The wood frog (Lithobates sylvaticus or Rana sylvatica) has a broad distribution over North America, extending from the southern Appalachians to the boreal forest with several notable disjunct populations including lowland eastern North Carolina. The wood frog has garnered attention by biologists over the last century because of its freeze tolerance, relatively great degree of terrestrialism (for a ranid), interesting habitat associations (peat bogs, vernal pools, uplands), and relatively long-range movements. The ecology and conservation of the wood frog has attracted research attention in recent years because they are often considered “obligate” breeders in ephemeral wetlands (sometimes called “vernal pools”) that are themselves more imperiled than the species that breed in them. The wood frog has been proposed to be the official state amphibian of New York.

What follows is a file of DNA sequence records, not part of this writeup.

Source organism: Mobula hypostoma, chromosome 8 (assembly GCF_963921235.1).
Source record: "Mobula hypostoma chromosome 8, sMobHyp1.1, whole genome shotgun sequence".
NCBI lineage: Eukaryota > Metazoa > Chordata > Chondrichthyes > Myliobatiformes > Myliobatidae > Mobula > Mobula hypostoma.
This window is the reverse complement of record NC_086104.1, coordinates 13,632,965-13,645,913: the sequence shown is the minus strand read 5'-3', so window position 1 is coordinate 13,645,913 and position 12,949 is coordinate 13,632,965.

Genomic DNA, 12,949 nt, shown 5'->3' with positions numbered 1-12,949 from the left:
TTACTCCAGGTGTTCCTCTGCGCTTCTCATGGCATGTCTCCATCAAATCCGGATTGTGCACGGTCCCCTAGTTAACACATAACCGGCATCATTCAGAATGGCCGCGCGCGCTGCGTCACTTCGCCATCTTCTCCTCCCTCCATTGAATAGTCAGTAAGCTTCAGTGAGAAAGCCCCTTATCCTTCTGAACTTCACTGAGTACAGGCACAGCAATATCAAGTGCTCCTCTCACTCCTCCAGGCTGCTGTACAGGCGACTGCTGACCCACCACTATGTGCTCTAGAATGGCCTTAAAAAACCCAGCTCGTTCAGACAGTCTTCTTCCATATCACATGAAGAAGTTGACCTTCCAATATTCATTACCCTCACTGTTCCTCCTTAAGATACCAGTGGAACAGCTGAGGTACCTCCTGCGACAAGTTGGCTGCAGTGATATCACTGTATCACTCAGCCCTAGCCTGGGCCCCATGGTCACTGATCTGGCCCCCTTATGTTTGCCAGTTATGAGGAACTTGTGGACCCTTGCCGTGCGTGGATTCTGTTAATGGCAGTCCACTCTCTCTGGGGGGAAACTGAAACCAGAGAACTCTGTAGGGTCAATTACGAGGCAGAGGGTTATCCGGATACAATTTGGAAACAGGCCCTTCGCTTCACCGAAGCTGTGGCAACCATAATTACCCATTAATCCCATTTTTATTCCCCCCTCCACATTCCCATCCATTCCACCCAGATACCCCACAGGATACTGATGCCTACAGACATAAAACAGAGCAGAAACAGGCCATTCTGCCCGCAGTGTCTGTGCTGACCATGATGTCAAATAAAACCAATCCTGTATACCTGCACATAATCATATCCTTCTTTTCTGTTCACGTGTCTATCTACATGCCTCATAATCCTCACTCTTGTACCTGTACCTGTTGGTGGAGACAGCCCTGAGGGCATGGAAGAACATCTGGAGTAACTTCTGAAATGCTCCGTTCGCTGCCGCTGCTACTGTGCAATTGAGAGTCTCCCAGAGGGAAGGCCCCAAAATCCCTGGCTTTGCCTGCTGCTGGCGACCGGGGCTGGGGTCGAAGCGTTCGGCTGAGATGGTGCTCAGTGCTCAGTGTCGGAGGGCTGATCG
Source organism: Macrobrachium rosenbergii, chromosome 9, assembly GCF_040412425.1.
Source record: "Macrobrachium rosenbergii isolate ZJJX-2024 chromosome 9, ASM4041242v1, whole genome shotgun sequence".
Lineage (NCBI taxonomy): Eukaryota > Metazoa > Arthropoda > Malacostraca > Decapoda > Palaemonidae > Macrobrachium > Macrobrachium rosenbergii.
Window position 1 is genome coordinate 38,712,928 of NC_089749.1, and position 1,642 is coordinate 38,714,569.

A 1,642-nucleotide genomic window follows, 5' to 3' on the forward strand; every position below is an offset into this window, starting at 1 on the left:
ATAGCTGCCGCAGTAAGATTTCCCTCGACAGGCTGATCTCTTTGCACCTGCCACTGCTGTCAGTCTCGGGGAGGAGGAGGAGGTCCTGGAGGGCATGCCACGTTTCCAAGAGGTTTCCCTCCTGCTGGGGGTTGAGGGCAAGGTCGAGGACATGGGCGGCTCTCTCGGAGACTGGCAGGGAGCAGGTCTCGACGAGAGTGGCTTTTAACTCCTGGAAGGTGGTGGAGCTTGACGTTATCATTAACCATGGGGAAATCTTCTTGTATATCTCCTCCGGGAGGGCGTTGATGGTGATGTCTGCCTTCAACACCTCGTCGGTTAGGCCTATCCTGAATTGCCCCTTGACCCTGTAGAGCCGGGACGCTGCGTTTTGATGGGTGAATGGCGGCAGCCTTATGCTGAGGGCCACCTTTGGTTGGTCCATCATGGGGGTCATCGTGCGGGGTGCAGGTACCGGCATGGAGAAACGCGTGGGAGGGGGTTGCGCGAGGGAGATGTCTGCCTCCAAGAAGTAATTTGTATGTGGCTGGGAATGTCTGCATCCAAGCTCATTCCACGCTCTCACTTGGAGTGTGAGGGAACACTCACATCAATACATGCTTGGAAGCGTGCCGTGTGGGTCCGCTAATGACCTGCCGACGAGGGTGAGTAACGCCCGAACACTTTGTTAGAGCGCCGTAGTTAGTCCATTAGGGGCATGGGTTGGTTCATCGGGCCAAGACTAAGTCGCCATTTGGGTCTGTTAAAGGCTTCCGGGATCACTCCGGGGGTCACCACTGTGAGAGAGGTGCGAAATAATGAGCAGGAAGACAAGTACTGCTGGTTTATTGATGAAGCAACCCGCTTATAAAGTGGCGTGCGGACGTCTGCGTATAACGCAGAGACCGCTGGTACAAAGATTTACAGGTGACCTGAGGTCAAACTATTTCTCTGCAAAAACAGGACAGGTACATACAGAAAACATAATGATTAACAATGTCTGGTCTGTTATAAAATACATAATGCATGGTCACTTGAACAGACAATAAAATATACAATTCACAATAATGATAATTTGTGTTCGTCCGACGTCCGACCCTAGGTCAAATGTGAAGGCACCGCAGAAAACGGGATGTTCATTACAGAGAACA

(From: Wikipedia, April 2017)